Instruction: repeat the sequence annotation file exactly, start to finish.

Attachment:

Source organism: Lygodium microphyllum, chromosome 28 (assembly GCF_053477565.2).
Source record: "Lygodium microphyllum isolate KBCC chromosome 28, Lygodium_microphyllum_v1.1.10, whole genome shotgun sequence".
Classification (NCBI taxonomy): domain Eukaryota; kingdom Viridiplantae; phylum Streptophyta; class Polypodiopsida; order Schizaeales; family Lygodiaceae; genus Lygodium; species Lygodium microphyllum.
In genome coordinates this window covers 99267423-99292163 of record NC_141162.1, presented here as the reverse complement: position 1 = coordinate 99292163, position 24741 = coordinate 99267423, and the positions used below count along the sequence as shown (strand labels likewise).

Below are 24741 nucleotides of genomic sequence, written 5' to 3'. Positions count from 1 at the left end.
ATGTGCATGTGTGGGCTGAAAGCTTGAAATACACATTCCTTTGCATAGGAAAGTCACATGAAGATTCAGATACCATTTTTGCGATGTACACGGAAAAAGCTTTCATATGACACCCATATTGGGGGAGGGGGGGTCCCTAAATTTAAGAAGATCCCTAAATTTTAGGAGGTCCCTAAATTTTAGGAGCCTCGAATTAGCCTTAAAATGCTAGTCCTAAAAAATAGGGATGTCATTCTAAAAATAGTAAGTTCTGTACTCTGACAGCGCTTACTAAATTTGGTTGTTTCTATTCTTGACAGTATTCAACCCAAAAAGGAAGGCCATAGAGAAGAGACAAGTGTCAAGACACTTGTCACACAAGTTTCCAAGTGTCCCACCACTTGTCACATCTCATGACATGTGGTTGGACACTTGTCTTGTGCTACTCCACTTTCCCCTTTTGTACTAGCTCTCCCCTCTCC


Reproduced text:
Source organism: Lygodium microphyllum, chromosome 28 (assembly GCF_053477565.2).
Source record: "Lygodium microphyllum isolate KBCC chromosome 28, Lygodium_microphyllum_v1.1.10, whole genome shotgun sequence".
Classification (NCBI taxonomy): domain Eukaryota; kingdom Viridiplantae; phylum Streptophyta; class Polypodiopsida; order Schizaeales; family Lygodiaceae; genus Lygodium; species Lygodium microphyllum.
In genome coordinates this window covers 99267423-99292163 of record NC_141162.1, presented here as the reverse complement: position 1 = coordinate 99292163, position 24741 = coordinate 99267423, and the positions used below count along the sequence as shown (strand labels likewise).

Below are 24741 nucleotides of genomic sequence, written 5' to 3'. Positions count from 1 at the left end.
ATGTGCATGTGTGGGCTGAAAGCTTGAAATACACATTCCTTTGCATAGGAAAGTCACATGAAGATTCAGATACCATTTTTGCGATGTACACGGAAAAAGCTTTCATATGACACCCATATTGGGGGAGGGGGGGTCCCTAAATTTAAGAAGATCCCTAAATTTTAGGAGGTCCCTAAATTTTAGGAGCCTCGAATTAGCCTTAAAATGCTAGTCCTAAAAAATAGGGATGTCATTCTAAAAATAGTAAGTTCTGTACTCTGACAGCGCTTACTAAATTTGGTTGTTTCTATTCTTGACAGTATTCAACCCAAAAAGGAAGGCCATAGAGAAGAGACAAGTGTCAAGACACTTGTCACACAAGTTTCCAAGTGTCCCACCACTTGTCACATCTCATGACATGTGGTTGGACACTTGTCTTGTGCTACTCCACTTTCCCCTTTTGTACTAGCTCTCCCCTCTCC